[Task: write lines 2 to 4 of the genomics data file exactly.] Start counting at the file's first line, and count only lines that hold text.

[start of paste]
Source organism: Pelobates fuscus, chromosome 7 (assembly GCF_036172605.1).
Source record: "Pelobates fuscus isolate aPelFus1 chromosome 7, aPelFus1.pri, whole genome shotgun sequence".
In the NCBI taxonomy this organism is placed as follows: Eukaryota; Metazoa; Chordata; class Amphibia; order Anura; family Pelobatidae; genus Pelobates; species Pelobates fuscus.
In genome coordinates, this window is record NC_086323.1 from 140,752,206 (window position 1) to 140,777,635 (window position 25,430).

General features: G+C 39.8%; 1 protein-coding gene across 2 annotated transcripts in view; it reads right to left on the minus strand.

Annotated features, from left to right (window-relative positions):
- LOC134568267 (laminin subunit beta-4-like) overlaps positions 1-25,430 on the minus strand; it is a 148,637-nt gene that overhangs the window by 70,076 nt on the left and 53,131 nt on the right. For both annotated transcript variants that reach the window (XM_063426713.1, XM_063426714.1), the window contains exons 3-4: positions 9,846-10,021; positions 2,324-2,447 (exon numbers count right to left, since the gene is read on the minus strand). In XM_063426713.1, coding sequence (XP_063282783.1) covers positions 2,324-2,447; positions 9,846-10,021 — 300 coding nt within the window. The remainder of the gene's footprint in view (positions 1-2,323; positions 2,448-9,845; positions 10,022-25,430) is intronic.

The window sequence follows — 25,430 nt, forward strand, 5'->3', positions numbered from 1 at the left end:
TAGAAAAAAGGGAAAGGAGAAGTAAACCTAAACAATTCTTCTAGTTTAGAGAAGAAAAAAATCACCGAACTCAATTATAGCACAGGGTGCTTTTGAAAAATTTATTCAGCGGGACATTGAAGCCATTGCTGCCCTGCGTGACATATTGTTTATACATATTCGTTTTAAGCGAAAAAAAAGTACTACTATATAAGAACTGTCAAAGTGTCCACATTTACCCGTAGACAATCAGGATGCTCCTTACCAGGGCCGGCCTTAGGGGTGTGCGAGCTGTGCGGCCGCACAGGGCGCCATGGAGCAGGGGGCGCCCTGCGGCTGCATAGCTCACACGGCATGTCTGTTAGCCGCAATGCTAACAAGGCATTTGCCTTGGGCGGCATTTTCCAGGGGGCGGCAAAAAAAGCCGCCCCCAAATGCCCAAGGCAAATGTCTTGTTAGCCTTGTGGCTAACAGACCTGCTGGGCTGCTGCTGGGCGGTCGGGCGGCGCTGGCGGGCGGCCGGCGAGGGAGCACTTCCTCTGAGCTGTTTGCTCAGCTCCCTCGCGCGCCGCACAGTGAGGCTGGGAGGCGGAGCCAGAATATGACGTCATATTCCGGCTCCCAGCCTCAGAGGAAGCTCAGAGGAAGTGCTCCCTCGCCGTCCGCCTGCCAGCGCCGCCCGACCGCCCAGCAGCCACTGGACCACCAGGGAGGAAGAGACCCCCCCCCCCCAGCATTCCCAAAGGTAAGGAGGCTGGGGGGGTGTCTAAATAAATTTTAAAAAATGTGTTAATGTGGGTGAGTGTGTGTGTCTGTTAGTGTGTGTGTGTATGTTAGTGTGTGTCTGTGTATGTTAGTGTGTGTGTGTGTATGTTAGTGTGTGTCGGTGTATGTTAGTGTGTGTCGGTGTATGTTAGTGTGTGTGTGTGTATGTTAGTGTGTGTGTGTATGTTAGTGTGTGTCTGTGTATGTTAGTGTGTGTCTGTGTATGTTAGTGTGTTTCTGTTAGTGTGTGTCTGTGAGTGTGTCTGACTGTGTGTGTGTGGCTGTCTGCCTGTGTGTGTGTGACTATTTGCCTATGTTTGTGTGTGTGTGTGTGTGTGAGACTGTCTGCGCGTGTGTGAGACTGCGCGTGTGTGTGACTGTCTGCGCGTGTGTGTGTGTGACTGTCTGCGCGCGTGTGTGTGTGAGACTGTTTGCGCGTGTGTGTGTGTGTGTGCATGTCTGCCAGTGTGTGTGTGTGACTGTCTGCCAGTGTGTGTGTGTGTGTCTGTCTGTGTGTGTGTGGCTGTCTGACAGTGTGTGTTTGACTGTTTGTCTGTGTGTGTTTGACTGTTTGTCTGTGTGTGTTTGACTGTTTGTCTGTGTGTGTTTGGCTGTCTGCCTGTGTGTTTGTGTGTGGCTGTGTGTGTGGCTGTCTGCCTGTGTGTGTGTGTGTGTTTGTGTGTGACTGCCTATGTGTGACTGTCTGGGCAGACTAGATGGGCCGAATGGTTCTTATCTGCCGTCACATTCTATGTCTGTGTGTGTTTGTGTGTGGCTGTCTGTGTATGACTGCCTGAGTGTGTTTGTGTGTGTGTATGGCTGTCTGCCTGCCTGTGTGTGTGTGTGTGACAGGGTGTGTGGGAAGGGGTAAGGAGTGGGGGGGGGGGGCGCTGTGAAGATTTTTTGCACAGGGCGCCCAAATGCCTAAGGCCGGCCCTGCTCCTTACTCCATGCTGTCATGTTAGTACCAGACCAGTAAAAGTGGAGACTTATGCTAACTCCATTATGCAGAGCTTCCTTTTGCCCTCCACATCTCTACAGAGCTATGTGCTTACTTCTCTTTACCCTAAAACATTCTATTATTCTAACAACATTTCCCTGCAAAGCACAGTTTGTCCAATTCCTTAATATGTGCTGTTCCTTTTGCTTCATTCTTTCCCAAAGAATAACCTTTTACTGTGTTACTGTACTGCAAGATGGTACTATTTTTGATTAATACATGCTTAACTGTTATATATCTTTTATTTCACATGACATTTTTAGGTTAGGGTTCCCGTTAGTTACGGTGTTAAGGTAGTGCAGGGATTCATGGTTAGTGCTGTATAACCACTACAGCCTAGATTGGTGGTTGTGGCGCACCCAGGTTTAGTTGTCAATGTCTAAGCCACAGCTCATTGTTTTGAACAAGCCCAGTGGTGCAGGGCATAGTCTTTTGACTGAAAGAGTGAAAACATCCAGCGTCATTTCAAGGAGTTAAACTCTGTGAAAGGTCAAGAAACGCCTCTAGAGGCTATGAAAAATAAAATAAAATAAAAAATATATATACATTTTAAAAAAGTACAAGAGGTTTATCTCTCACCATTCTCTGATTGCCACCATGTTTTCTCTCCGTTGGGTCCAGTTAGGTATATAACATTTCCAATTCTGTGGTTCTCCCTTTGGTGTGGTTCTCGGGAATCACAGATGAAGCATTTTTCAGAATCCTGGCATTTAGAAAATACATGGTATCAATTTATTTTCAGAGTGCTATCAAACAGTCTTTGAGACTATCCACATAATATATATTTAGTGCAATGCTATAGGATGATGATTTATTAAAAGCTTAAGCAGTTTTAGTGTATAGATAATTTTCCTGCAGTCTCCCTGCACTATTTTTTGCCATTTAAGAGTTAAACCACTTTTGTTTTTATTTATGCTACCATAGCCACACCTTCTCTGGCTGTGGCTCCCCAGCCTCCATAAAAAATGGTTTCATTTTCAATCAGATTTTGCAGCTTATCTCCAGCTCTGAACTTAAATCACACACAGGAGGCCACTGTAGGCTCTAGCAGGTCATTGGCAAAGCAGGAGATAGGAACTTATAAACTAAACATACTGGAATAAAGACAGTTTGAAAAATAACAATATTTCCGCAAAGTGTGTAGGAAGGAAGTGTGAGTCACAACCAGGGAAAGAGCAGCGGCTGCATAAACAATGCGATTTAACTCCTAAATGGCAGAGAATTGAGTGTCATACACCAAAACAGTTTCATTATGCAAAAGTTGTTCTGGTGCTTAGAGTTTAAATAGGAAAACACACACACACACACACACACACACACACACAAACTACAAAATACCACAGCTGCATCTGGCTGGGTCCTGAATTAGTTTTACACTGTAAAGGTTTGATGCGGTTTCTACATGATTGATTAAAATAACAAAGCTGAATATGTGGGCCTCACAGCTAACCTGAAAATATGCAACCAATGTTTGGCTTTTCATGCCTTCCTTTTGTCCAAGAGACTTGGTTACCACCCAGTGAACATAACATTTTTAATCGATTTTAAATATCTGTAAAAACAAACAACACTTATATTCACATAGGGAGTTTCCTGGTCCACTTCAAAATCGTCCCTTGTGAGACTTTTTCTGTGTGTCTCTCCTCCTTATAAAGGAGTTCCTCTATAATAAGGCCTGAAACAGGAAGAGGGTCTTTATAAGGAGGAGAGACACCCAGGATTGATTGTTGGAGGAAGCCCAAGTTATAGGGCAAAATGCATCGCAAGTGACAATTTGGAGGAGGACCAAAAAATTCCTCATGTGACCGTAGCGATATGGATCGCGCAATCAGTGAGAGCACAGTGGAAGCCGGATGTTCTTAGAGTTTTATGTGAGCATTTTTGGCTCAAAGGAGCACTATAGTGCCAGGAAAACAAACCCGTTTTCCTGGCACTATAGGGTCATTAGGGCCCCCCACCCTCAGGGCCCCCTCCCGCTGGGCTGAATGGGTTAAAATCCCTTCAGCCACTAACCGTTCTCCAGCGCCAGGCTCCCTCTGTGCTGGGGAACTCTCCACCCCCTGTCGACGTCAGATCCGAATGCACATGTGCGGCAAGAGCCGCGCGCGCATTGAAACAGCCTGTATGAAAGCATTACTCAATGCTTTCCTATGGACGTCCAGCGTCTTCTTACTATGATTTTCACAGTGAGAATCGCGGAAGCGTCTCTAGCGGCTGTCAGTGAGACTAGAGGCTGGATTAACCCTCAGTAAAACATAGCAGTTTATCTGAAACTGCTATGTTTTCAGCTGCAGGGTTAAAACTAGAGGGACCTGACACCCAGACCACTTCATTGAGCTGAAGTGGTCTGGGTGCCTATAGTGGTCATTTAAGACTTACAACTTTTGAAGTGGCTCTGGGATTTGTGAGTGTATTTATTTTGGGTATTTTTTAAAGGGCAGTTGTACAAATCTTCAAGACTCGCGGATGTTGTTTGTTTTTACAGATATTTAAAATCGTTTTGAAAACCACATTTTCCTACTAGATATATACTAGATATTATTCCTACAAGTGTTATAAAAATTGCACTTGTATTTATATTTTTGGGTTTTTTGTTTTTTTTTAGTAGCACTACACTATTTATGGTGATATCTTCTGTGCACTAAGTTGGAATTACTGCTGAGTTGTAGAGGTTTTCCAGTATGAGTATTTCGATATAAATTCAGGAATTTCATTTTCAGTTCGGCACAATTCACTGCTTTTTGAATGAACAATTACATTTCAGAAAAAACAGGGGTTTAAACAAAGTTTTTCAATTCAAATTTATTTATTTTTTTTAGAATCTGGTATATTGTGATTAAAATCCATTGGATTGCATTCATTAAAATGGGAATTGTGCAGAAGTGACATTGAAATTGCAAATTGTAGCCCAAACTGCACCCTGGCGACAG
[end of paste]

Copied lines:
Source record: "Pelobates fuscus isolate aPelFus1 chromosome 7, aPelFus1.pri, whole genome shotgun sequence".
In the NCBI taxonomy this organism is placed as follows: Eukaryota; Metazoa; Chordata; class Amphibia; order Anura; family Pelobatidae; genus Pelobates; species Pelobates fuscus.
In genome coordinates, this window is record NC_086323.1 from 140,752,206 (window position 1) to 140,777,635 (window position 25,430).